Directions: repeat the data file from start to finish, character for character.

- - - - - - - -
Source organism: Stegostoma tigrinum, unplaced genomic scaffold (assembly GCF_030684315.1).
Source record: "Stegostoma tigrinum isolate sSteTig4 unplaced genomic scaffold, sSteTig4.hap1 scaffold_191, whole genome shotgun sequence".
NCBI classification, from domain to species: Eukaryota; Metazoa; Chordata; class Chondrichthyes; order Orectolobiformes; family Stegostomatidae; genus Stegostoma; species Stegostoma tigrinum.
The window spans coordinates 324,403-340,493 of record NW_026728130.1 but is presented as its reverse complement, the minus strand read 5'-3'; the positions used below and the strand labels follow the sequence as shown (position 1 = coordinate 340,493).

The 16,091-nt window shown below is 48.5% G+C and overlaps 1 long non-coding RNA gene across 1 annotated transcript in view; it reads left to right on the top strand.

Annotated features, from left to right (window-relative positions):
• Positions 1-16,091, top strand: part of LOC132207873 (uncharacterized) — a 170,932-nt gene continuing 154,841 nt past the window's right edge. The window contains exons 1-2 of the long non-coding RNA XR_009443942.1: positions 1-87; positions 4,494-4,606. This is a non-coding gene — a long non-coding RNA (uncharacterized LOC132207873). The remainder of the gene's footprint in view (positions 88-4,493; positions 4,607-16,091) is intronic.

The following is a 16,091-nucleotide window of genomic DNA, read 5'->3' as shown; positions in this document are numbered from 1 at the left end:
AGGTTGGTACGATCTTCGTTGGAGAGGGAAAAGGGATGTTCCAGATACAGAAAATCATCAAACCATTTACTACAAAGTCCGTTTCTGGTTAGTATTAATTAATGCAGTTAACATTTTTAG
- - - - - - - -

Source organism: Stegostoma tigrinum, unplaced genomic scaffold (assembly GCF_030684315.1).
Source record: "Stegostoma tigrinum isolate sSteTig4 unplaced genomic scaffold, sSteTig4.hap1 scaffold_191, whole genome shotgun sequence".
NCBI classification, from domain to species: Eukaryota; Metazoa; Chordata; class Chondrichthyes; order Orectolobiformes; family Stegostomatidae; genus Stegostoma; species Stegostoma tigrinum.
The window spans coordinates 324,403-340,493 of record NW_026728130.1 but is presented as its reverse complement, the minus strand read 5'-3'; the positions used below and the strand labels follow the sequence as shown (position 1 = coordinate 340,493).

The 16,091-nt window shown below is 48.5% G+C and overlaps 1 long non-coding RNA gene across 1 annotated transcript in view; it reads left to right on the top strand.

Annotated features, from left to right (window-relative positions):
• Positions 1-16,091, top strand: part of LOC132207873 (uncharacterized) — a 170,932-nt gene continuing 154,841 nt past the window's right edge. The window contains exons 1-2 of the long non-coding RNA XR_009443942.1: positions 1-87; positions 4,494-4,606. This is a non-coding gene — a long non-coding RNA (uncharacterized LOC132207873). The remainder of the gene's footprint in view (positions 88-4,493; positions 4,607-16,091) is intronic.

The following is a 16,091-nucleotide window of genomic DNA, read 5'->3' as shown; positions in this document are numbered from 1 at the left end:
AGGTTGGTACGATCTTCGTTGGAGAGGGAAAAGGGATGTTCCAGATACAGAAAATCATCAAACCATTTACTACAAAGTCCGTTTCTGGTTAGTATTAATTAATGCAGTTAACATTTTTAG